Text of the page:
Bipartisan initiatives are rare events these days, but the coal industry’s scheme to export millions of tons of publicly owned coal overseas is proving scandalous enough to bring Democrats and Republicans together.
On January 4th, responding to a Reuters investigation, Senators Ron Wyden (D-OR) and Lisa Murkowski (R-AK) co-authored a letter to Department of Interior Secretary Ken Salazar calling for a full investigation into whether companies like Arch and Cloud Peak are undervaluing coal destined for foreign markets and cheating US taxpayers out of royalty payments.
The coal in question is from the Powder River Basin, an area stretching across Wyoming and Montana that’s home to one of the largest coal reserves in the world. This coal belongs to American taxpayers, for use in the best interests of the nation –companies are supposed to pay the United States to be able to mine that coal. Of course, what’s truly in America’s best interests is to keep coal underground so it doesn’t fuel droughts and monster hurricanes due to runaway global warming. But if the government is going to give our coal to corporations, it should at least make sure those companies aren’t ripping us off.
Unfortunately, the Federal government, under the Department of Interior and Bureau of Land Management, has been leasing this coal for next to nothing – literally cheaper than dirt – to companies that now hope to ship it overseas to Asia.
According to the Institute for Energy Economics and Financial Analysis, this coal leasing scandal has amounted to a $30 billion and counting subsidy. Now, it appears that coal companies may also be selling this coal to in-house domestic affiliates before shipping it overseas to avoid paying full royalties on the much higher price coal can fetch on international markets. If the allegations prove true, it’s a real slap in the face to American taxpayers from an industry that likes to boast about its commitment to American prosperity.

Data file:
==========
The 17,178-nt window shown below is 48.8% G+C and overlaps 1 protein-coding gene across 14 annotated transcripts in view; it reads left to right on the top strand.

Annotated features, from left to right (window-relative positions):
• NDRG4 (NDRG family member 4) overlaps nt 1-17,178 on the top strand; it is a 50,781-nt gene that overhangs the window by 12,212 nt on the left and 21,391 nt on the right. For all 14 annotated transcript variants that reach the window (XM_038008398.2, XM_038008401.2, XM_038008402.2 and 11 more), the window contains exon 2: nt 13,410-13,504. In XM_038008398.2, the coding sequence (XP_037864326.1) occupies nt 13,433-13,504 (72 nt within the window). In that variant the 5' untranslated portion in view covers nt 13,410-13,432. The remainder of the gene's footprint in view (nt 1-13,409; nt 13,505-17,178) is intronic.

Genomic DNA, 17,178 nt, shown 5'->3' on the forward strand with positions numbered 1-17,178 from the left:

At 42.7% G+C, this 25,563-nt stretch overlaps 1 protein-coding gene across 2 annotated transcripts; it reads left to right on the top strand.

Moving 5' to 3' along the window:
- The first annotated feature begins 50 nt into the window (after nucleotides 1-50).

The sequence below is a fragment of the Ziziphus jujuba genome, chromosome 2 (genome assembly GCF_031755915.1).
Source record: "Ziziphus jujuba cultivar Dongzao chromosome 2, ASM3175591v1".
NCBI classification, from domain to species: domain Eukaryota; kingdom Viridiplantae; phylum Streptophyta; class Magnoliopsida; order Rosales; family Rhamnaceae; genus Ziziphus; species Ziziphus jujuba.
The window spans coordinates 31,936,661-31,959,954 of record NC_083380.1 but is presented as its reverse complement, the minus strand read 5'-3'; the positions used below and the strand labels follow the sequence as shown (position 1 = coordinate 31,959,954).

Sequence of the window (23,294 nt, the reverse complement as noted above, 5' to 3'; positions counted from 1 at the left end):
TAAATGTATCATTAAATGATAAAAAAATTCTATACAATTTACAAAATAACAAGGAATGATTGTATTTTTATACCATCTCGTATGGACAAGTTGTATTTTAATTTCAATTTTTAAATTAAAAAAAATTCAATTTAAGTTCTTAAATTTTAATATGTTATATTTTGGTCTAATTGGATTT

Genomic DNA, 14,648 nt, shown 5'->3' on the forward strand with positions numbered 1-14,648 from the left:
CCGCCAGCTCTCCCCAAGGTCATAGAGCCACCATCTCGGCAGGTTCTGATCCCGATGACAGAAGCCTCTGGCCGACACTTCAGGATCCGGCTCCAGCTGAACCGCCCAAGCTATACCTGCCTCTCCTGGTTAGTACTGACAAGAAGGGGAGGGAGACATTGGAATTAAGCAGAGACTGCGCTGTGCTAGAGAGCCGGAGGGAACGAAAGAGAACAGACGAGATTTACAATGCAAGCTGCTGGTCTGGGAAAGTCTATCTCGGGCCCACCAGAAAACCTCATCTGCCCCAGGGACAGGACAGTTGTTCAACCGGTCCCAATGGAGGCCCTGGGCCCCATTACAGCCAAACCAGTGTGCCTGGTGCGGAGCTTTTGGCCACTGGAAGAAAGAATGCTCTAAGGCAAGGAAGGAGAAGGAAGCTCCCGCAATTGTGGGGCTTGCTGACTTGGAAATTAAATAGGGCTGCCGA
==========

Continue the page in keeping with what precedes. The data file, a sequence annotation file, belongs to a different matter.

“Neighbors to Wyoming coal mines, like my family, have sacrificed a lot for Wyoming to be the nation’s leader in coal production.” said L.J. Turner, cattle and sheep rancher, from Wright, Wyo., and member of the Powder River Basin Resource Council. “The least we deserve is to know that we’re not getting short-changed by the coal companies.”
Coal companies like Arch, Peabody and Ambre are looking at a shrinking market to burn coal in the United States. The only way they can keep up their big profits is to sell the coal overseas, so it’s no surprise that they’ll eat up government handouts and cut corners to do it. And they want to keep the whole thing as quiet as possible.
Unfortunately, as more people become aware of what’s going on, the industry’s odds continue to shrink. In the past few months, nearly 10,000 people have attended public hearings in Washington and Oregon to voice their opposition to coal exports. If that doesn’t trouble coal company executives, Senator Murkowski and Wyden’s call for an investigation should. Sen. Murkowski isn’t exactly a traditional critic of the coal industry – she’s been a steadfast ally for fossil fuel companies in the past, but apparently this latest scandal is too much for her to bear.
When even their friends are turning on them, maybe it’s time for the coal industry to start getting nervous about its plans to rip off Americans.